Equal Education applauds the Department of Basic Education’s decision
Equal Education (EE) welcomes the decision by the Department of Basic Education (DBE) to invoke section 100(1)(b) of the Constitution and intervene in the management and operations of the Eastern Cape Department of Education (ECDoE), thereby fulfilling the DBE’s statutory obligations and Constitutional responsibilities to learners in the Eastern Cape. We applaud the DBE’s drafting of an agreement (to be signed by the national department and the ECDoE) that will, according to the DBE, focus on “the creation of long-term capacity in the department and a sustainable turnaround of education service delivery in the province”. This move, which is unprecedented in the history of our democracy, demonstrates the DBE’s commitment to working with the ECDoE to develop the provincial department’s capacity to facilitate sustainable delivery of basic education services to learners.
Need for structural change
The current crisis in the ECDoE is the culmination of years of poor human resources and financial management: in the 2007/8 and 2008/9 financial year, the Auditor General_s (AG) gave the ECDoE an adverse opinion report, meaning that financial statements were materially misstated and did not conform with Generally Accepted Accounting Principles (GAAP). In 2009/2010, the AG issued a disclaimer, which means that he could not form an opinion on the financial statements of the ECDoE. According to the AG, the consecutive negative audit outcomes indicate internal control deficiencies in the three fundamental areas of internal control, that is, leadership, financial and performance management, and governance. In particular, the disclaimer issued in 2009/2010 indicates a lack of internal control over financial record keeping and management; in such an environment fraud and abuse of public resources can occur. The ECDoE has, in the last few years, seen several Heads of Department come and go, and for many years, it was led by Acting Heads. In 2005, the then Superintendent-General said that “the province needs 600 education development officers – also known as subject advisors – to roll out outcomes-based education. There are only 34” (Mkokeli, Eastern Cape education in a mess, bosses admit, The Herald, 27 April 2005). The problems in the ECDoE did not start this year, and the successful, sustainable resolution of these issues, and their disastrous repercussions on the futures of Eastern Cape learners, requires the careful systemic restructuring of the ECDoE’s management structures.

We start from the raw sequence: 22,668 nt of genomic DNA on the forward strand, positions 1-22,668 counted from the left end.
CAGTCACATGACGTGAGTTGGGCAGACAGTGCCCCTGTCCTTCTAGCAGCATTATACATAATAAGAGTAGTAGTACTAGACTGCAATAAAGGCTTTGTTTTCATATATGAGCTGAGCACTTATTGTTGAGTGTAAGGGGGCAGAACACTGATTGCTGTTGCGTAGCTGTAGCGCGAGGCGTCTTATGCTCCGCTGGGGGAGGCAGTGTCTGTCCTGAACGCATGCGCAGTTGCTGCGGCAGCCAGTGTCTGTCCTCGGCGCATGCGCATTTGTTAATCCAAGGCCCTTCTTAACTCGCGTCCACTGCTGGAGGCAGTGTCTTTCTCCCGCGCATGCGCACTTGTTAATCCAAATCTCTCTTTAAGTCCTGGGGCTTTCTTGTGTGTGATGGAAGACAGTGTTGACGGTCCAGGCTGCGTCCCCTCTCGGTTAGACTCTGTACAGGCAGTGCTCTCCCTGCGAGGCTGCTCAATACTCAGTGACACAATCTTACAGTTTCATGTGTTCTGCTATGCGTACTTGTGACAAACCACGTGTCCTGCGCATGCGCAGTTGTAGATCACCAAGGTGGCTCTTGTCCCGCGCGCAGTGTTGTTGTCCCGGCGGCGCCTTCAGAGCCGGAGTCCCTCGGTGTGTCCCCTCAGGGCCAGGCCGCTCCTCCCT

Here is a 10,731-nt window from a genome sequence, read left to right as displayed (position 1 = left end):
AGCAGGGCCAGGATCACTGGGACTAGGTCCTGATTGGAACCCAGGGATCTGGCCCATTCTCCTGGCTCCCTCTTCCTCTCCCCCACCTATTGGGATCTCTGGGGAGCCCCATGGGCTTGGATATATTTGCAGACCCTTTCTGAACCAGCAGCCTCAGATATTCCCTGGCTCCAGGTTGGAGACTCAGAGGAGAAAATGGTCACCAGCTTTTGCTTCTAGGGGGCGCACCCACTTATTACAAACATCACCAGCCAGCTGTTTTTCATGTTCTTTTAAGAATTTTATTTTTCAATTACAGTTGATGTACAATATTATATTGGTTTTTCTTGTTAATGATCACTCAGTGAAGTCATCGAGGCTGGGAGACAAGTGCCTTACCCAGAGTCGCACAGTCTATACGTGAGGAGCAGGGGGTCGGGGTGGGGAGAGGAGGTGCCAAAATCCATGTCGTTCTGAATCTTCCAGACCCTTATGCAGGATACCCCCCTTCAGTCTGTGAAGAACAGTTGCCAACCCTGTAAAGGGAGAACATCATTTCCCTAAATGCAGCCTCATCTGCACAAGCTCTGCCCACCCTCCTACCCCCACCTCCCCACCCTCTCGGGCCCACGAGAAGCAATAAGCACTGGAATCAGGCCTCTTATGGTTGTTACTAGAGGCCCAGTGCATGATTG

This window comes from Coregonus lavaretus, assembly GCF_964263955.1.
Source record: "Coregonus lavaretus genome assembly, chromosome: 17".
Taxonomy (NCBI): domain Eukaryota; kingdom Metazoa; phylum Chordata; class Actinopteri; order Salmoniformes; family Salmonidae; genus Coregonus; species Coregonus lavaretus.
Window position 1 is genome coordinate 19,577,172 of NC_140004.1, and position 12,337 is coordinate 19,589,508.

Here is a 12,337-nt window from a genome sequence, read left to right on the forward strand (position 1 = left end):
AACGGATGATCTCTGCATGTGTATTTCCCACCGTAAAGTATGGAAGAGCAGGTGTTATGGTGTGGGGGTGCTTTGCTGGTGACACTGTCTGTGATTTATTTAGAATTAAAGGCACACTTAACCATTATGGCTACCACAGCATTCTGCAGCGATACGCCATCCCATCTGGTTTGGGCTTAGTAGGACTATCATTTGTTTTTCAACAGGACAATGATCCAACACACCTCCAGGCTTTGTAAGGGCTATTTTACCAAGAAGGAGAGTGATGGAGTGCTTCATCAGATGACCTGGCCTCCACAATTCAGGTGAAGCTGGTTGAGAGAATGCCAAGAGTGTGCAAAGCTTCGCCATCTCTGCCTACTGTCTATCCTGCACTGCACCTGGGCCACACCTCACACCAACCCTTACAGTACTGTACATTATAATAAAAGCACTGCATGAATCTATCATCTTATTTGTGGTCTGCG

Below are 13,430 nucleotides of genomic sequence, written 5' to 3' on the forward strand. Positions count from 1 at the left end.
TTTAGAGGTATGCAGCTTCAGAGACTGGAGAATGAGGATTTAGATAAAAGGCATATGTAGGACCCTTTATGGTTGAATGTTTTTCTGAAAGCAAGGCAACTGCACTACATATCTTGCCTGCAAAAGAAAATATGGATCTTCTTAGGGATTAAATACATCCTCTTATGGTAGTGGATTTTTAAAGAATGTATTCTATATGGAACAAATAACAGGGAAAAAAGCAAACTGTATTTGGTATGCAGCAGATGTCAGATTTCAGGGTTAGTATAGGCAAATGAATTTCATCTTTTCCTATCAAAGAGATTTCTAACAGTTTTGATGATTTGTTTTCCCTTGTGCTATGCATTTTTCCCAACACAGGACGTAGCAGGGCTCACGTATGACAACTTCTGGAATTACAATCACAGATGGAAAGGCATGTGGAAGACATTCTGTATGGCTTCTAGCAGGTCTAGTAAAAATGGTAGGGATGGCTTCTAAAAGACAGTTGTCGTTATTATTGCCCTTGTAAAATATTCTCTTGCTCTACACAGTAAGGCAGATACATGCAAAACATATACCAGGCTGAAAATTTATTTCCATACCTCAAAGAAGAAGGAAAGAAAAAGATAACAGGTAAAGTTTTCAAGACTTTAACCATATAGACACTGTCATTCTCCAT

Whilst EE is cautiously optimistic about the DBE’s decision, we hope that the spirit of co-operation in which the agreement between the national and provincial departments has been reached will not impede the process of effecting the radical structural changes that must take place in the ECDoE. EE hopes that where such changes are needed, the agreement between the DBE and the ECDoE will allow the national department to take the necessary steps to make those changes.
Make the agreement public
In the interests of transparency, accountability and of building a participatory democracy, EE urges the DBE and the ECDoE to release the agreement they have signed to the public. A lack of transparency has contributed to the current crisis in the ECDoE, and in the interest of addressing the problems in that department, EE compels the DBE to keep the public informed about the steps they are taking to resolve the crisis.
EE looks forward to continuing to engage with the national and provincial departments as we work to ensure that all learners in South Africa receive equal and quality education.
For further comment, please contact
Rumbi Goredema 021 387 0022; firstname.lastname@example.org OR
Dmitri Holtzman 021 387 0022; 082 733 5000